The reason that's on the label is because it's considered a miteacide.
If purified water would kill mites and you was going to use that as a miteacide they would recommend you take the supers off simply because it's considered a miteacide.
I recommend you follow directions but that's my two cents.
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5 Production colonies, 1 side by side 5 frame nuc for support- 7 working queens is all I want.
never mind i just stated what has already been said above. lol
John, do you use a filler board to block the gap when the cover is not in place? Seems like a really large upper entrance for the bees to defend, and right next to the honey too.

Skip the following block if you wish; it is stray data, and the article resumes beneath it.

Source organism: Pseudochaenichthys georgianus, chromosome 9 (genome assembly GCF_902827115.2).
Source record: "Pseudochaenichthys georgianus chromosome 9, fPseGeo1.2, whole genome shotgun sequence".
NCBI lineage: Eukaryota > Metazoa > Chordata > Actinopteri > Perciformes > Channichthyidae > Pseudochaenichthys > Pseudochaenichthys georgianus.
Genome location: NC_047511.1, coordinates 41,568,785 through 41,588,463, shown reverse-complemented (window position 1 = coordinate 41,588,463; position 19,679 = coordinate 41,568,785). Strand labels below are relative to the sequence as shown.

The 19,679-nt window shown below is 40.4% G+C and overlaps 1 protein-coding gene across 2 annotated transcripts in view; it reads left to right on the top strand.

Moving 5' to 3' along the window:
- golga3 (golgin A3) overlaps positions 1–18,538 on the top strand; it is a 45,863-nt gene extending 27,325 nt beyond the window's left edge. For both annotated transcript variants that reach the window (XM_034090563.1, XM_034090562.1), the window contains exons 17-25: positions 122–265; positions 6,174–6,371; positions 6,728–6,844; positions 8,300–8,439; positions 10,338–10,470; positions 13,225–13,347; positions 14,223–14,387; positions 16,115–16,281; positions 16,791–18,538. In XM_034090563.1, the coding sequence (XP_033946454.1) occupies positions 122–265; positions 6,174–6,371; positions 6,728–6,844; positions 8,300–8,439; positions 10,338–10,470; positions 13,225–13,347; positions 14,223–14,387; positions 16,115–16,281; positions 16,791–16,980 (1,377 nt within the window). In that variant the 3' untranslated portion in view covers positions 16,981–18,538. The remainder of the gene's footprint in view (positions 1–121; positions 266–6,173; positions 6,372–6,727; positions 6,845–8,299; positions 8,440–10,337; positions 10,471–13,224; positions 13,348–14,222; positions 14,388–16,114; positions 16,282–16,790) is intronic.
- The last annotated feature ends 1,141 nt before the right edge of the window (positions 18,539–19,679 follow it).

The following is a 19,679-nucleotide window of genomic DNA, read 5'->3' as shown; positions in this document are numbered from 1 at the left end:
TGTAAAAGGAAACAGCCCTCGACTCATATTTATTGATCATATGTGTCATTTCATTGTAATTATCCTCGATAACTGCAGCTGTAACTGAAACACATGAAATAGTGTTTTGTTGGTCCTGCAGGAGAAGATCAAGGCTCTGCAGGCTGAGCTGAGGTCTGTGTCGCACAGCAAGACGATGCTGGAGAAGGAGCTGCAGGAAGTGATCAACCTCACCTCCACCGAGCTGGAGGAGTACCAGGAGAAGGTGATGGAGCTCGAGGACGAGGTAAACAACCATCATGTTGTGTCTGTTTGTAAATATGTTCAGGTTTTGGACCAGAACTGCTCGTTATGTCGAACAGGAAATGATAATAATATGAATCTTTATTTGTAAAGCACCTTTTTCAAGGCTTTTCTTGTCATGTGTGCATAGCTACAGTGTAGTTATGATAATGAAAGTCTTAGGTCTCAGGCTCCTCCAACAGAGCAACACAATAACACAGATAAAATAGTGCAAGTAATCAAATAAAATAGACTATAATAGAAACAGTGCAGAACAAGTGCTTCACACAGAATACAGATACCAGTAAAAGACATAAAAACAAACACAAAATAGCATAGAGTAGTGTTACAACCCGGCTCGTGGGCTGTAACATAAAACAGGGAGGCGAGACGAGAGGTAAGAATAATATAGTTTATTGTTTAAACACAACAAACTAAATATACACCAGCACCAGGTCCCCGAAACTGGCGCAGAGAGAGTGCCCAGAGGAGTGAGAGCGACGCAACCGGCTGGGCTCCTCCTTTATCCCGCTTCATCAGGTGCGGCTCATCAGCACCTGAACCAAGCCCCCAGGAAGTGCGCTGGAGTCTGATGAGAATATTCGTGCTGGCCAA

Thankfully, the bees are smarter than I am. They are doing well, in spite of my efforts to help them.
JW I will restrict the entrance a little when I first super up but once the flow starts that will be wide open and be the main entrance. Once the nectar flow begins there will be no robbing going on, I can actuall leave open honey around and the bees pay no attention to it. Just dont leave any honey around when the flow is over.
Why in the world do you want to contaminate your hive with OA?
It is obvious you do not understand the life cycle of the Varro mite.
If you get your bees back to their natural state 4.9 mm or smaller!
You will eliminate the Varro mite problem!
Do the reaserch, the Varro mite was never a problem until man thought, bigger is better.
I have natural bees sized hives, have zero problem with mites
Somwhere I hear a jackass braying in the wilderness.
My comment was for Airwreck. As in, I've heard that before.
Ten years of Beekeeping before varroa. Started again spring of 2014.